Accused airport shooter Esteban Santiago pleads not guilty to 22 charges
The Iraq war veteran charged with killing five people and injuring six others in a mass shooting at Fort Lauderdale’s international airport pleaded not guilty to the allegations against him on Monday.
Esteban Santiago, 26, leaned over the wooden lectern in court and appeared to read along as U.S. Magistrate Judge Barry Seltzer read the entire 17-page indictment aloud to him — including the names of the five people killed in the mass shooting.
Santiago replied “yes” after each of the 22 charges when Seltzer asked if he understood them.
Santiago appeared calm and spoke in the same monotone he has used in all of the prior hearings. He was handcuffed to a chain around his waist, was shackled and wore a red jumpsuit with the words “Max Custody Inmate” in black letters on the back.
One of his lawyers then told the judge that Santiago was pleading not guilty to all of the charges.
If convicted of the most serious counts, he faces life in federal prison or the possibility of the death penalty.
He is charged with five counts of causing death at an international airport, six counts of causing serious bodily injury at an international airport, five counts of causing death during a crime of violence and six counts of using a firearm during a crime of violence.
After the hearing in federal court in Fort Lauderdale, Santiago was moved from the Broward County main jail to the Federal Detention Center in downtown Miami. Federal inmates are generally detained in the jail or prison closest to where most of their court hearings will be held and Santiago’s case has been assigned to U.S. District Judge Beth Bloom who usually holds hearings in Miami.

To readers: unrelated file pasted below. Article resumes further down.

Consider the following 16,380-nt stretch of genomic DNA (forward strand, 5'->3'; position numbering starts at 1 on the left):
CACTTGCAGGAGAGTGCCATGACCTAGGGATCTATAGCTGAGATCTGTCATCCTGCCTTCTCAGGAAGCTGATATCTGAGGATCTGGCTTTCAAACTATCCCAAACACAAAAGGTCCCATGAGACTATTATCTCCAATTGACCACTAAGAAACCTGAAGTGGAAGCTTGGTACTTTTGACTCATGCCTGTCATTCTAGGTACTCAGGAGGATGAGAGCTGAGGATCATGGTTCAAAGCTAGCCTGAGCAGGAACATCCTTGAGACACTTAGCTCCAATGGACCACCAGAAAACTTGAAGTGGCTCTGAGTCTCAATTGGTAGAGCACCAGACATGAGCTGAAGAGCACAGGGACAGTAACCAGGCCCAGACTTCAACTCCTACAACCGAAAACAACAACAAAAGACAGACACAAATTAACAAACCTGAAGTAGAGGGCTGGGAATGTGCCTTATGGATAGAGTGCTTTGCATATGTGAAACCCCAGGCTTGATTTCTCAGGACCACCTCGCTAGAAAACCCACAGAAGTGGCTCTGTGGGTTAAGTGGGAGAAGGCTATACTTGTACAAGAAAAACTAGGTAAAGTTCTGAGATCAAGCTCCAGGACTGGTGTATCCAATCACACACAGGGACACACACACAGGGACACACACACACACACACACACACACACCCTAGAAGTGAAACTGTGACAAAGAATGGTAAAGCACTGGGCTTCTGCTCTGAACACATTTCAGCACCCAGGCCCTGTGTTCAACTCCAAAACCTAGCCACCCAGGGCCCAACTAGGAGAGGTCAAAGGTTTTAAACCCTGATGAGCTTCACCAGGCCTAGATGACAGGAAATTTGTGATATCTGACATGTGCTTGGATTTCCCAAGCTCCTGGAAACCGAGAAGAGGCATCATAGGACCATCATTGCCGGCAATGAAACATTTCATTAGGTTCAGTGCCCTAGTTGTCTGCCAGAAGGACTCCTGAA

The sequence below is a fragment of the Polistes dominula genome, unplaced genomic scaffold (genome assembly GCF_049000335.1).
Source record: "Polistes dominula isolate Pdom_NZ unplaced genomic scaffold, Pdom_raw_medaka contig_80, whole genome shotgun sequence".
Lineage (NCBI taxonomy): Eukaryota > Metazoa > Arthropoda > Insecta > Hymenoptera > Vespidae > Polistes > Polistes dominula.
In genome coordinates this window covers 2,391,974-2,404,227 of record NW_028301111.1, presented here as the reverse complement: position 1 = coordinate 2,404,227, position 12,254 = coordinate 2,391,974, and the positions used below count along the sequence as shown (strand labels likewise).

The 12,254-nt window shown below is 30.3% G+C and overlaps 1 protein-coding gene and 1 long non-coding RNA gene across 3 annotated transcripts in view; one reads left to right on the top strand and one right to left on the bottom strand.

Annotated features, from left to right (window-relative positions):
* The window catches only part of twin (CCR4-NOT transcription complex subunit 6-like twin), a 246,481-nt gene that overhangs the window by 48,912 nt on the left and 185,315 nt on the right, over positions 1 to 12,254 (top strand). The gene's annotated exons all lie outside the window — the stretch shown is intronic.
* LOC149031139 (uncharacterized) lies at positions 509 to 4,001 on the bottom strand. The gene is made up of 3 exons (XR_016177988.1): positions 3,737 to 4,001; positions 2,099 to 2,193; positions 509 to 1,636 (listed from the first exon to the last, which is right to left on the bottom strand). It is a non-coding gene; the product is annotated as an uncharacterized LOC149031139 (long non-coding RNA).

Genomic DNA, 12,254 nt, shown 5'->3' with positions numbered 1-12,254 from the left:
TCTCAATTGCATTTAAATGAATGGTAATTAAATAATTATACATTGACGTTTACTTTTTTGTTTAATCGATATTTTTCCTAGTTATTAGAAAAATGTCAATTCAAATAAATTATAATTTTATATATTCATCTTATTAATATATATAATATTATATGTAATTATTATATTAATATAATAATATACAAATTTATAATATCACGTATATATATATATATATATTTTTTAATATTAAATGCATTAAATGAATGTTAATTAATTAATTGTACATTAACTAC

Santiago, who has a history of mental health problems, surrendered beside the baggage carousels in Terminal 2 after he fired all 15 bullets that he had at the airport.
The grand jurors who indicted Santiago found that he caused “grave risk of death to other people” and the crime involved “substantial planning and premeditation.”
The five people who died in the Jan. 6 mass shooting were Mary Louise Amzibel, 69, of Dover, Delaware, Michael John Oehme, 57, of Council Bluffs, Iowa, Olga M. Woltering, 84, of Marietta, Ga., Shirley Wells Timmons, 70, of Senecaville, Ohio and Terry Michael Andres, 62, of Virginia Beach, Va.
The six people who were injured by gunfire, including Amzibel’s husband, Edward, Timmons’ husband, Steve, and Oehme’s wife, Kari, are identified only by their initials in the indictment. The other survivors have not been publicly identified.
FBI agents testified that Santiago confessed to planning the massacre and told investigators he traveled to South Florida to carry it out.
Prosecutors have said they have not yet ruled out terrorism as a possible motive but they filed no terrorism-related charges against Santiago.
Though he told told agents he had visited online jihadi chat rooms and thought he was in contact with Islamic State terrorists, investigators have not yet confirmed if that is true.
Santiago voluntarily entered a psychiatric hospital for treatment in November after he went to the FBI office in Anchorage, Alaska, and asked for help.
At the time, he told agents that his mind was being controlled by the U.S. government and he was having “terroristic thoughts” and being urged to watch terrorist propaganda online.
He was hospitalized for less than a week and the gun, which he used in the Fort Lauderdale shooting, was returned to him by local police in Alaska one month before the fatal attack.
The case is being prosecuted by Assistant U.S. Attorneys Ricardo Del Toro and Lawrence LaVecchio. Santiago is now being defended by Chief Assistant Federal Public Defender Hector Dopico and Assistant Federal Public Defender Eric Cohen.
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